The peripherals should have used the cheap money to reinforce the structure of their economies. They received this advice from the ECB month after month, but ignored it. The money was mainly used for consumption and when it was invested, it was spent in the housing market, that was blown up to a bubble of massive proportions.
Translating this quote to the Dutch situation: The
Netherlands not only lends money to the peripheral countries (‘the PIIGS’), but to any country it has an export surplus with, including Germany, France and the . These trading and capital imbalances and this intertwinedness of the capital flow in the Euro-zone are in my opinion a much larger risk for the probability of survival of the Euro(-zone) than the budget deficits. UK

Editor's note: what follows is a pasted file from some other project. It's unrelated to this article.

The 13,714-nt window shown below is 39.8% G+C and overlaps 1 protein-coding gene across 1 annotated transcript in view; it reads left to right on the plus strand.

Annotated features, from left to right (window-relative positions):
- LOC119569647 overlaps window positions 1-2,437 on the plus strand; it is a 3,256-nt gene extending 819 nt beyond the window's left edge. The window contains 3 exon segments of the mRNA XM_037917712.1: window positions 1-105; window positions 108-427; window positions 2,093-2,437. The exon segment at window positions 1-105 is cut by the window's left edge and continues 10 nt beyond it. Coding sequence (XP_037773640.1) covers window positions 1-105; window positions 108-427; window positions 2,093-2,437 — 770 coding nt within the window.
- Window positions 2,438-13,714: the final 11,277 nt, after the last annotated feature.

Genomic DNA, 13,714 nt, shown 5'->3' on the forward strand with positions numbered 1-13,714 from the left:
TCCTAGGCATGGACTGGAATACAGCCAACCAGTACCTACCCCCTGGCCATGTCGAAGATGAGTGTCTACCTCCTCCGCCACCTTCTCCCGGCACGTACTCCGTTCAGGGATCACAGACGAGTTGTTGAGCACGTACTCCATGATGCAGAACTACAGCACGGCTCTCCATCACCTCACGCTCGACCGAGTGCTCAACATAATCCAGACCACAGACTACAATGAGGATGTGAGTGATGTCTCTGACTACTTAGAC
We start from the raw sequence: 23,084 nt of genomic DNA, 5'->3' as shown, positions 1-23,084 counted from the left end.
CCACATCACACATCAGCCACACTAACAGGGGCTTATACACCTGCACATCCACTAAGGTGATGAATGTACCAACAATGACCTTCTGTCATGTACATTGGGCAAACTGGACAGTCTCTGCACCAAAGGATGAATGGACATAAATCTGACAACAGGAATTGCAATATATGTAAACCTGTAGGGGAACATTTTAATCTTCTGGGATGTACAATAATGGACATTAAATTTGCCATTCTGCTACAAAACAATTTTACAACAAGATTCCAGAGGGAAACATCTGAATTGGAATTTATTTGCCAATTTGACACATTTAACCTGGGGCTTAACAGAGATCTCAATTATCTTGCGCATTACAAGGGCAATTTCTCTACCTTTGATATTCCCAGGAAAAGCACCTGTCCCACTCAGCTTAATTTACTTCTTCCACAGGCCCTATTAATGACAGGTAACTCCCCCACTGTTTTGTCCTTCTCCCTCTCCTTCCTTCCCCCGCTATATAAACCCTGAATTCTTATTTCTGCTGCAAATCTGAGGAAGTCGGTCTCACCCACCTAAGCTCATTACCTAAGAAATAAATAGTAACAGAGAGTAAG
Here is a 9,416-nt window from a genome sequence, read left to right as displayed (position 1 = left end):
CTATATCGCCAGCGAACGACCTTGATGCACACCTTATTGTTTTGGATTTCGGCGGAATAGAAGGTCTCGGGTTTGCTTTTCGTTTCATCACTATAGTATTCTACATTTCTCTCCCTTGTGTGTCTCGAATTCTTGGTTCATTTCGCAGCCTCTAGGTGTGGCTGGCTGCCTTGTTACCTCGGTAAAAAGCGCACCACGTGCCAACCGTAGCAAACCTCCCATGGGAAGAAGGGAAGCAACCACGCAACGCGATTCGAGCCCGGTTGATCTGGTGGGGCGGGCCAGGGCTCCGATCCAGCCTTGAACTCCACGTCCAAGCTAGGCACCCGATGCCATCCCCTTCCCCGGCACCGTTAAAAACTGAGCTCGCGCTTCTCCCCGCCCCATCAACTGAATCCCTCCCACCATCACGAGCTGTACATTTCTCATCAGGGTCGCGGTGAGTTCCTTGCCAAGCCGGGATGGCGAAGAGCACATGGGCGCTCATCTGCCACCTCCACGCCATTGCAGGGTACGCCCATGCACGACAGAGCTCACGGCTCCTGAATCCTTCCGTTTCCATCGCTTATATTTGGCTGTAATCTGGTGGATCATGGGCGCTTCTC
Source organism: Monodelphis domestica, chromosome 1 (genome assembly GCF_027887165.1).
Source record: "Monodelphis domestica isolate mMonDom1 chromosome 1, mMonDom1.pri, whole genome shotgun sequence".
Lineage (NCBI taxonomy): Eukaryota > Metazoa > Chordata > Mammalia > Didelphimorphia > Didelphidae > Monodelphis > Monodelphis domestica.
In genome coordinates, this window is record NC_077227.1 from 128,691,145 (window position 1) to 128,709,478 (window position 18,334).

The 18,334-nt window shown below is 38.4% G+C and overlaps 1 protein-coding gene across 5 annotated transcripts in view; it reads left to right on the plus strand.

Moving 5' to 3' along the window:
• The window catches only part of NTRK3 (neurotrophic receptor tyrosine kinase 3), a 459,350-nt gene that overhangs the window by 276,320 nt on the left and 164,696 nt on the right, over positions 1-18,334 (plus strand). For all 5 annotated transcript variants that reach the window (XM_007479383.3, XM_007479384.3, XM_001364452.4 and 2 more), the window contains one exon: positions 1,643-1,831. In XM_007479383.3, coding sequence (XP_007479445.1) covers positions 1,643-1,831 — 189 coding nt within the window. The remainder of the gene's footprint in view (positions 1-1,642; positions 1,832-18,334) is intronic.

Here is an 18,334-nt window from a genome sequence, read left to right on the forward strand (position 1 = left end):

And although a total equilibrium between imports and exports in the Euro-zone is an illusion, in my opinion it could be a very good idea to instate a ‘Stability Pact on Trade and Capital’ that penalizes countries that export too much within the Euro-zone (or even EU).
The current ‘smartest boys in the class’ The Netherlands,
France and would then suddenly become the ‘school’s brats’. Such an approach might help to prevent the current building up of imbalances that is such a risk for the stability within the Euro-zone. Germany
Now the politicians in the perpetrating countries (Germany, France, The Netherlands) point their finger at the countries that could be considered their ‘victims’ (The PIIGS) and put the total blame for the problems in the Euro-zone on their shoulders. That is half-right and therefore totally wrong.